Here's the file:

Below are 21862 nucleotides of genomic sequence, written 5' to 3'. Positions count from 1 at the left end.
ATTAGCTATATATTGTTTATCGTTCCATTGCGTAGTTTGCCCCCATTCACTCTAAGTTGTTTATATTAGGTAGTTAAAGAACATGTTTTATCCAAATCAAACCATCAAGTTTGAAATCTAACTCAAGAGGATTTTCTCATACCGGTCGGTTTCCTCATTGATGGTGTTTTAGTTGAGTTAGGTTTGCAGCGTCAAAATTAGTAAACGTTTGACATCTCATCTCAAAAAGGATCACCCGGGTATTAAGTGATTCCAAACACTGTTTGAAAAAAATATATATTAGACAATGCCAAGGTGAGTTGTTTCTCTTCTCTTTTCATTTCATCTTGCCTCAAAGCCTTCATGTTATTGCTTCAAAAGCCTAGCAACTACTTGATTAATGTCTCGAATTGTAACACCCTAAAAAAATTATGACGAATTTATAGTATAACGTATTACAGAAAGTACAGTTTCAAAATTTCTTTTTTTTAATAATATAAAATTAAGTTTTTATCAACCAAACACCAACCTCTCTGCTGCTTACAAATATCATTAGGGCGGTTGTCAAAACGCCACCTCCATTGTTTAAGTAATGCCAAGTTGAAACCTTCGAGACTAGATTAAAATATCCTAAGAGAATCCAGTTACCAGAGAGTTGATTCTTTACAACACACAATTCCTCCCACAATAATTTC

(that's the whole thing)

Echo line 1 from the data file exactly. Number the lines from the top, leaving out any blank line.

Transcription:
Below are 21862 nucleotides of genomic sequence, written 5' to 3'. Positions count from 1 at the left end.